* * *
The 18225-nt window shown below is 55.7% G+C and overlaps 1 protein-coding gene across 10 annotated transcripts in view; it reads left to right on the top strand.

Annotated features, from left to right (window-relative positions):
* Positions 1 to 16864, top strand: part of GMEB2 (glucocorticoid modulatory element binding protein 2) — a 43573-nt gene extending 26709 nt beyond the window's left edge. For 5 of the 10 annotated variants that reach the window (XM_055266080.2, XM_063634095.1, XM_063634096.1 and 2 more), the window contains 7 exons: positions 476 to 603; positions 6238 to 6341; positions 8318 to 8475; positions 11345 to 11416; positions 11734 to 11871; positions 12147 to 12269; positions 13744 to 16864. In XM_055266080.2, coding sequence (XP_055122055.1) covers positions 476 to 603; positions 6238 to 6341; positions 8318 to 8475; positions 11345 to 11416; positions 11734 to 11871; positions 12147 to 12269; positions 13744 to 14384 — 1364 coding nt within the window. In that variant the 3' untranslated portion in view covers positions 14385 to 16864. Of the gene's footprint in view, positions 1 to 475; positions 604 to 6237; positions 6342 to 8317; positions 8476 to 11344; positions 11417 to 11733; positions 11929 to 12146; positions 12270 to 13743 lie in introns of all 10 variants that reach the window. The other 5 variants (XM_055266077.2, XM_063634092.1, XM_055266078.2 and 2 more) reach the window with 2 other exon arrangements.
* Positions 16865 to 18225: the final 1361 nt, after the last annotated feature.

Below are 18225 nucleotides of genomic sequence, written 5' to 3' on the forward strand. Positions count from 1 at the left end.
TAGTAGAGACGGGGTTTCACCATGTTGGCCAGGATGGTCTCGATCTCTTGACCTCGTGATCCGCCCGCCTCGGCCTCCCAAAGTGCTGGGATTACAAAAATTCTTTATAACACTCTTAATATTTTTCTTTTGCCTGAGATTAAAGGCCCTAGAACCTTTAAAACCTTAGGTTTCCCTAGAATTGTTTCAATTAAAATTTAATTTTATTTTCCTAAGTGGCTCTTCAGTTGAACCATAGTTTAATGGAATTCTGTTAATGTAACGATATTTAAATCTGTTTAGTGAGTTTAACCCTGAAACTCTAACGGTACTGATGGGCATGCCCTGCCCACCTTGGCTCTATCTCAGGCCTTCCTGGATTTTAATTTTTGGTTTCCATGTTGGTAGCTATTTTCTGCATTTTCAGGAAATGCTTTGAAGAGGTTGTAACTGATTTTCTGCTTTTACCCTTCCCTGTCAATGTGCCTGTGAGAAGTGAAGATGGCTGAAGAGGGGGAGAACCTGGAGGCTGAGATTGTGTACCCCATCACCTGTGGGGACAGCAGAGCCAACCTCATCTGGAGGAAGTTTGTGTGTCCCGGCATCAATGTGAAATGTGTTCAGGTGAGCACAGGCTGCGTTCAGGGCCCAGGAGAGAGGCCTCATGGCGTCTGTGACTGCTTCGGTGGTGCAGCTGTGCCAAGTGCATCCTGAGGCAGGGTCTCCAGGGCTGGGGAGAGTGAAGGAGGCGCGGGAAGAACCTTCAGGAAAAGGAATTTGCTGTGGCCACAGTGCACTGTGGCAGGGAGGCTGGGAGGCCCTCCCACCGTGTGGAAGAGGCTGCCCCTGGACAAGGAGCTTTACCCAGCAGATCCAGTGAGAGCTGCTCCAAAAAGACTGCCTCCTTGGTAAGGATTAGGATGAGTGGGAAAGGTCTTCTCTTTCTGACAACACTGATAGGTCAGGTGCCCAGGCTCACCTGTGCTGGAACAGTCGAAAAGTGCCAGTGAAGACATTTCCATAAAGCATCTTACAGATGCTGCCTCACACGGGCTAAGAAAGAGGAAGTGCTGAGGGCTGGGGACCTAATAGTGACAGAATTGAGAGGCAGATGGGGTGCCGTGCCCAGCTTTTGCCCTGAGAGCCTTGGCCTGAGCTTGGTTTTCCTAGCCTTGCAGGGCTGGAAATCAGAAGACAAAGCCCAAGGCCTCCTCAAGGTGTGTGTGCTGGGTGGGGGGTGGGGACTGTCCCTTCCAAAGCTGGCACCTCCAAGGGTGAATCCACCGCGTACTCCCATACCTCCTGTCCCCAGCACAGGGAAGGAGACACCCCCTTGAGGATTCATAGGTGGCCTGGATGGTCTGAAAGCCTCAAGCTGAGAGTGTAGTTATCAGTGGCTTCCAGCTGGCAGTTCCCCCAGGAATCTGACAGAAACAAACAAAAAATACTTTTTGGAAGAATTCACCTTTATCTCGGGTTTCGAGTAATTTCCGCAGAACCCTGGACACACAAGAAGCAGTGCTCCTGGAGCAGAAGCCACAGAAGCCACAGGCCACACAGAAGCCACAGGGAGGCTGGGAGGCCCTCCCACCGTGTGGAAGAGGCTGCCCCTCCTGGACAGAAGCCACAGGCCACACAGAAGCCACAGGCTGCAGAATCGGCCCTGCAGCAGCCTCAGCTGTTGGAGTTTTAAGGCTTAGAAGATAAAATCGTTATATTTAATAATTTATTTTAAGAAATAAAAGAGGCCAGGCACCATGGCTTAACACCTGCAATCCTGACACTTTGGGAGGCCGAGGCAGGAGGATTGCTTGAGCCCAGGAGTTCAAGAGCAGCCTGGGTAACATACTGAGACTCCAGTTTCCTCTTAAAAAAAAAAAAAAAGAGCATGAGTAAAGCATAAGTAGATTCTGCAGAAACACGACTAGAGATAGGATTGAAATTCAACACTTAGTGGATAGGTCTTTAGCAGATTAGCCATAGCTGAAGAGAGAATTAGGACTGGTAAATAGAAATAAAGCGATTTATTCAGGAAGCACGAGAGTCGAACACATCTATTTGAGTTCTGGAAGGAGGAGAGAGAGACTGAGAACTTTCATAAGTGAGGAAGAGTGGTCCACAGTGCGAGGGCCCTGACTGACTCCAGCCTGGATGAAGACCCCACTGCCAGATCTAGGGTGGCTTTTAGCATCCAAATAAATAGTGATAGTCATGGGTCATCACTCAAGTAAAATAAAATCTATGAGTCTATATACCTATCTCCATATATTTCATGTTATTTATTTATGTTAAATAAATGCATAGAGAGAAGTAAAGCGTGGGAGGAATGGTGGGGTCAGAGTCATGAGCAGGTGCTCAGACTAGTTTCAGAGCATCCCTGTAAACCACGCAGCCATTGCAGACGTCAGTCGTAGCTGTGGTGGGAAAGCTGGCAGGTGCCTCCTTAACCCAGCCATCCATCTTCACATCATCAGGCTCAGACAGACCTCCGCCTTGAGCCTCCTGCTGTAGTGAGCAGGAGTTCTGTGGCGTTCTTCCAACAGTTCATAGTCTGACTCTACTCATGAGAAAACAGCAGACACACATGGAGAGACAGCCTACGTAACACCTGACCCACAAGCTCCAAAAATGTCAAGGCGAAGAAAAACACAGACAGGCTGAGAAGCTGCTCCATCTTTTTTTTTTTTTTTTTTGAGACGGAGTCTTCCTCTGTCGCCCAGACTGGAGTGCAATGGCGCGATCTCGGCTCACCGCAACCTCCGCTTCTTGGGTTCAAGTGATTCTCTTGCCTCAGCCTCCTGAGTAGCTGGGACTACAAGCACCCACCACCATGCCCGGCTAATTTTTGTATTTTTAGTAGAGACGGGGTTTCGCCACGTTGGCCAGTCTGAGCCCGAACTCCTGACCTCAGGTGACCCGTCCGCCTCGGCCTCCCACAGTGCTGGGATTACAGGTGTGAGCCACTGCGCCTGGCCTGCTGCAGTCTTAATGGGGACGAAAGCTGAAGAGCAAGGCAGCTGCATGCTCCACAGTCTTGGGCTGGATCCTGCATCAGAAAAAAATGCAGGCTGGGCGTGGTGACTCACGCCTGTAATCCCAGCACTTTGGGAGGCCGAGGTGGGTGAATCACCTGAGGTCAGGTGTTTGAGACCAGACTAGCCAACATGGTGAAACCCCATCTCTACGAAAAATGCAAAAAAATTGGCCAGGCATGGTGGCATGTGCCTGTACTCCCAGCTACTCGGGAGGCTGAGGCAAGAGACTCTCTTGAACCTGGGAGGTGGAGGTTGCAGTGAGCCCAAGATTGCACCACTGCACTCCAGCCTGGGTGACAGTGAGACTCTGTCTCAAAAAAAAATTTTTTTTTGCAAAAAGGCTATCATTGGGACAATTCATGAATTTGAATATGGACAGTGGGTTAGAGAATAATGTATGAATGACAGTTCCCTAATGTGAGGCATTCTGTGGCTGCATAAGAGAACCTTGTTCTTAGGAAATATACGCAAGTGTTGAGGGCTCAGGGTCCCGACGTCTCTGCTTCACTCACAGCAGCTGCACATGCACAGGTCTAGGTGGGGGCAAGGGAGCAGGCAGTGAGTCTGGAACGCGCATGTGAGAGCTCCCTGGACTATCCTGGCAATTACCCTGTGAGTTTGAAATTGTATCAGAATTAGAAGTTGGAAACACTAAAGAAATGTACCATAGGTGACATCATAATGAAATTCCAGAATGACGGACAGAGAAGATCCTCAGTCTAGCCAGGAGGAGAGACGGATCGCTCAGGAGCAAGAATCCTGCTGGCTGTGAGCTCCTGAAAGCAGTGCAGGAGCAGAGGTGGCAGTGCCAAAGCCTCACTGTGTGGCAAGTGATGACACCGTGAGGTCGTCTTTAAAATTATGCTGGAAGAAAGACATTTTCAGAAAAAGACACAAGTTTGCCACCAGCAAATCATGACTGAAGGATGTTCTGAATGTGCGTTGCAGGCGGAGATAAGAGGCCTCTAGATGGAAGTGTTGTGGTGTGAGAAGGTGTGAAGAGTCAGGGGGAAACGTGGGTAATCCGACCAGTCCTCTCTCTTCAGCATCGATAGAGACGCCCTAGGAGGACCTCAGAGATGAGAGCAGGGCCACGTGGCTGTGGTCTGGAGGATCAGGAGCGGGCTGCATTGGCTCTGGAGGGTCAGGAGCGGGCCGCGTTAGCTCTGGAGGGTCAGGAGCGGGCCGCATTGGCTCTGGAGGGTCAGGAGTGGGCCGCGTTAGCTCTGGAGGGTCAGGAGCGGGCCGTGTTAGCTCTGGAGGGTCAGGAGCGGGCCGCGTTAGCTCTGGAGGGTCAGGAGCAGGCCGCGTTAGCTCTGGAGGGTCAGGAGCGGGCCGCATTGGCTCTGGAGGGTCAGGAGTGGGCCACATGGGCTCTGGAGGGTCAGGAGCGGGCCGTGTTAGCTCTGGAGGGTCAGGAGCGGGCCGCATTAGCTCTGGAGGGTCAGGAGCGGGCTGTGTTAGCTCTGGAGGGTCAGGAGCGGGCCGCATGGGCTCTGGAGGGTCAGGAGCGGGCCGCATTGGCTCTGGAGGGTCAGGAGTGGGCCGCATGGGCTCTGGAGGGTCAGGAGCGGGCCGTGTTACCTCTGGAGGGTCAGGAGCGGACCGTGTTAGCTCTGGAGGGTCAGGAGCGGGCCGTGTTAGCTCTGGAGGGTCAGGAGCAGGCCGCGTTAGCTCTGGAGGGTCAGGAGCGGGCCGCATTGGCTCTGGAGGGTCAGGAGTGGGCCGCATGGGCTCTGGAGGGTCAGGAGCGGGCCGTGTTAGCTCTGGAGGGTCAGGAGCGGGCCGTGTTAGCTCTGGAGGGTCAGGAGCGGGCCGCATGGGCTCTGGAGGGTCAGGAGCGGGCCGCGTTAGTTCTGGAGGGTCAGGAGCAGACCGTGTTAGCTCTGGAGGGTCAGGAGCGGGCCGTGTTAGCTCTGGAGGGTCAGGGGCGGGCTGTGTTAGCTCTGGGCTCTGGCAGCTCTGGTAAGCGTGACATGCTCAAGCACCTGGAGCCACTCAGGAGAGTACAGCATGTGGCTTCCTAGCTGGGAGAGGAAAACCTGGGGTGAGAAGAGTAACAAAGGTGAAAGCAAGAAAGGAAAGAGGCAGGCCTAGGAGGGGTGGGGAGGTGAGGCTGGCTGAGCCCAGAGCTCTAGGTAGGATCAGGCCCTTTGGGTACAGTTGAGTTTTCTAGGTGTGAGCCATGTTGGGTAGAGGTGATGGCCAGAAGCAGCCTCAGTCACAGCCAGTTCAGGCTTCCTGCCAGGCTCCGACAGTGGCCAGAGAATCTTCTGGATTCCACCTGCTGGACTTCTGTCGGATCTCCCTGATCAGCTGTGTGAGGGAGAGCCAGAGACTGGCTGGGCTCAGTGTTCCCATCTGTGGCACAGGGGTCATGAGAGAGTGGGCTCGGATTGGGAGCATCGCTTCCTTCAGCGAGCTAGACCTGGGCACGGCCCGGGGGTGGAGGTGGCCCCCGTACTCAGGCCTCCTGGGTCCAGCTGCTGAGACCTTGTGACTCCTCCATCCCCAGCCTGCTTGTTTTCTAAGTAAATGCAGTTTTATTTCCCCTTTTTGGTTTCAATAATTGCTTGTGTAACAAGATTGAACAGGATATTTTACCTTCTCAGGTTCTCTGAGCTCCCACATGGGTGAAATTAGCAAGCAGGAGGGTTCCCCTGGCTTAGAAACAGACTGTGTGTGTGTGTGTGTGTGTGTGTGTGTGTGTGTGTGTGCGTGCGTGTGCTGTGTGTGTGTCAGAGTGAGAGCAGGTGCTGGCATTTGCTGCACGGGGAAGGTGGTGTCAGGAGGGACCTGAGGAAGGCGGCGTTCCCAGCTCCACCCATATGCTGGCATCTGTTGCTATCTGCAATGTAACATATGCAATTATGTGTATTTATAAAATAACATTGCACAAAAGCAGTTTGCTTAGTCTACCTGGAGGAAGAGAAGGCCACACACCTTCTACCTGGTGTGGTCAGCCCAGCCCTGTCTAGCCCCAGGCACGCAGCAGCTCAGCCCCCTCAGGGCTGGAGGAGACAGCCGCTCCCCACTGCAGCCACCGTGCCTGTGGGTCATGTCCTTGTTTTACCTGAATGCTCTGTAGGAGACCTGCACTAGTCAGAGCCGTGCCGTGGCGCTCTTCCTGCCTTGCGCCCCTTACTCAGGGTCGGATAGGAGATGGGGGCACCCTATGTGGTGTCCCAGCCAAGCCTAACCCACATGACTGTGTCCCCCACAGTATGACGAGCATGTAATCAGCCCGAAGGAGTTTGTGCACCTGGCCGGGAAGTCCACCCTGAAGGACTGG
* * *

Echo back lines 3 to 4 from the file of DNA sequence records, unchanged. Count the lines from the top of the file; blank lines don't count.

* Positions 1 to 16864, top strand: part of GMEB2 (glucocorticoid modulatory element binding protein 2) — a 43573-nt gene extending 26709 nt beyond the window's left edge. For 5 of the 10 annotated variants that reach the window (XM_055266080.2, XM_063634095.1, XM_063634096.1 and 2 more), the window contains 7 exons: positions 476 to 603; positions 6238 to 6341; positions 8318 to 8475; positions 11345 to 11416; positions 11734 to 11871; positions 12147 to 12269; positions 13744 to 16864. In XM_055266080.2, coding sequence (XP_055122055.1) covers positions 476 to 603; positions 6238 to 6341; positions 8318 to 8475; positions 11345 to 11416; positions 11734 to 11871; positions 12147 to 12269; positions 13744 to 14384 — 1364 coding nt within the window. In that variant the 3' untranslated portion in view covers positions 14385 to 16864. Of the gene's footprint in view, positions 1 to 475; positions 604 to 6237; positions 6342 to 8317; positions 8476 to 11344; positions 11417 to 11733; positions 11929 to 12146; positions 12270 to 13743 lie in introns of all 10 variants that reach the window. The other 5 variants (XM_055266077.2, XM_063634092.1, XM_055266078.2 and 2 more) reach the window with 2 other exon arrangements.
* Positions 16865 to 18225: the final 1361 nt, after the last annotated feature.